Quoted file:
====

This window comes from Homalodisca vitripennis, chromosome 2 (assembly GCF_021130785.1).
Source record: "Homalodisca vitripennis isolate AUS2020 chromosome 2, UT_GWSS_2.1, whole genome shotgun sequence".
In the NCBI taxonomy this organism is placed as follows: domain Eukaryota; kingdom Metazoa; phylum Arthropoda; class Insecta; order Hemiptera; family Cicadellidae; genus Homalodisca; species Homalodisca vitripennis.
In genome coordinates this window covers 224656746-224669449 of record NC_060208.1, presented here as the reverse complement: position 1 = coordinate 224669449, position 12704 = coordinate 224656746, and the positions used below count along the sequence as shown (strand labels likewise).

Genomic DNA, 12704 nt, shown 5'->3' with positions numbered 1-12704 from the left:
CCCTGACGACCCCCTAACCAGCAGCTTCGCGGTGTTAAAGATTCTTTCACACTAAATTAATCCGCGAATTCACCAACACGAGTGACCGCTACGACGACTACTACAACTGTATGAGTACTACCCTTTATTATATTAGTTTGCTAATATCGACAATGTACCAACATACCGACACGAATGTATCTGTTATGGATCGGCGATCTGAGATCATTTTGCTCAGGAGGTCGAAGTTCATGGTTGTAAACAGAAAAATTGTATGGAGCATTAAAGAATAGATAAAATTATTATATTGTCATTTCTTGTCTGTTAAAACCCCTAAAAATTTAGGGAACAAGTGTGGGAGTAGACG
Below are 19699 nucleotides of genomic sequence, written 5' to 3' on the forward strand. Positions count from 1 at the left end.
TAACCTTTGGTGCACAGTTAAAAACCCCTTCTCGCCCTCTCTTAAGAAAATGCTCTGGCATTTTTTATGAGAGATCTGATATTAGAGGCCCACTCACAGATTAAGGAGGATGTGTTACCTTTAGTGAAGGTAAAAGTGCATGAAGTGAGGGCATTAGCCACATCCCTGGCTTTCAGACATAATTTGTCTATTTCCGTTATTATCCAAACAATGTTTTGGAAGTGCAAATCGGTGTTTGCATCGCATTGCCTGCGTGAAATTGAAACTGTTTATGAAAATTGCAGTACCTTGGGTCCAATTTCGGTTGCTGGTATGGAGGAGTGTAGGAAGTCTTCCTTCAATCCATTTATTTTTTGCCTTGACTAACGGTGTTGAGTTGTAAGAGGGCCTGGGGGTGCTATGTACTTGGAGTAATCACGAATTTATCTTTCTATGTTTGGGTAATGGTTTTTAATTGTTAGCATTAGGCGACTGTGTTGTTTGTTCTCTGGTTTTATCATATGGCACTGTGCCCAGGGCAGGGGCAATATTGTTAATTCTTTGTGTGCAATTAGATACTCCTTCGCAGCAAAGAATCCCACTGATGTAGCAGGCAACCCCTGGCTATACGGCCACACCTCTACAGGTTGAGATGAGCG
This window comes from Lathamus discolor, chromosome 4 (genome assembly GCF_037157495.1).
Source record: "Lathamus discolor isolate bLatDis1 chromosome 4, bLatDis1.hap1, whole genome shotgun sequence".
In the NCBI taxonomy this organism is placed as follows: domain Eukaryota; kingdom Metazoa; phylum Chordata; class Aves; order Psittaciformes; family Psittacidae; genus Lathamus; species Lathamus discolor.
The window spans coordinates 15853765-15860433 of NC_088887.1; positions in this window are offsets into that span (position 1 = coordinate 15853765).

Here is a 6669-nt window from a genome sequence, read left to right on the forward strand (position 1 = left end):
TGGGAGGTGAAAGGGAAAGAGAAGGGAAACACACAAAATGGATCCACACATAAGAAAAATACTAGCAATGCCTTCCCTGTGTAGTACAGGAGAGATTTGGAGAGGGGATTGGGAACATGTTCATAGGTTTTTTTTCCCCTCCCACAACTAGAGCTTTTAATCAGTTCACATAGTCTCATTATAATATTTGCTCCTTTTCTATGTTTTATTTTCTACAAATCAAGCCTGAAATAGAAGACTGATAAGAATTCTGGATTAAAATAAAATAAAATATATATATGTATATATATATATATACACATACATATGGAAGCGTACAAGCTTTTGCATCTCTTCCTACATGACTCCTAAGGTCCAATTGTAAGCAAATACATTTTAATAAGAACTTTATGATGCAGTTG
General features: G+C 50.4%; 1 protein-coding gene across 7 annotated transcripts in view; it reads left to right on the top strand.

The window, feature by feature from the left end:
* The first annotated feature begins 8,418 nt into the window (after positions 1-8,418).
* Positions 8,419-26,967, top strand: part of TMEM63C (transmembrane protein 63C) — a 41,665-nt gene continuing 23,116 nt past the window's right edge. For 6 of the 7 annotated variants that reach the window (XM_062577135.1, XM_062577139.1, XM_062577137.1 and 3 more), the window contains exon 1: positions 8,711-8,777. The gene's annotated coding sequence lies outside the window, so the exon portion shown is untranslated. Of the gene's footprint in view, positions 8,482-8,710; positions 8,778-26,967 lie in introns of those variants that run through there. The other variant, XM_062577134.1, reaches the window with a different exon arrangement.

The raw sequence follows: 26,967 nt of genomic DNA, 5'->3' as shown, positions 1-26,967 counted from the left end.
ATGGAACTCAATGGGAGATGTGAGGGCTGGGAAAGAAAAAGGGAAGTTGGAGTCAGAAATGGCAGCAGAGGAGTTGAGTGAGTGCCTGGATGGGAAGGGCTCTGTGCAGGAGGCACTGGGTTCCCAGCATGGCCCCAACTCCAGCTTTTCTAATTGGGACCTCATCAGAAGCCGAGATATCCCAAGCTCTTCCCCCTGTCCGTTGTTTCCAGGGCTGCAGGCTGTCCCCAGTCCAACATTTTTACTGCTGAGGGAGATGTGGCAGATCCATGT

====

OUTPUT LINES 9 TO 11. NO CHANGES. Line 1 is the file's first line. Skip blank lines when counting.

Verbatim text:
This window comes from Lathamus discolor, chromosome 4 (genome assembly GCF_037157495.1).
Source record: "Lathamus discolor isolate bLatDis1 chromosome 4, bLatDis1.hap1, whole genome shotgun sequence".
In the NCBI taxonomy this organism is placed as follows: domain Eukaryota; kingdom Metazoa; phylum Chordata; class Aves; order Psittaciformes; family Psittacidae; genus Lathamus; species Lathamus discolor.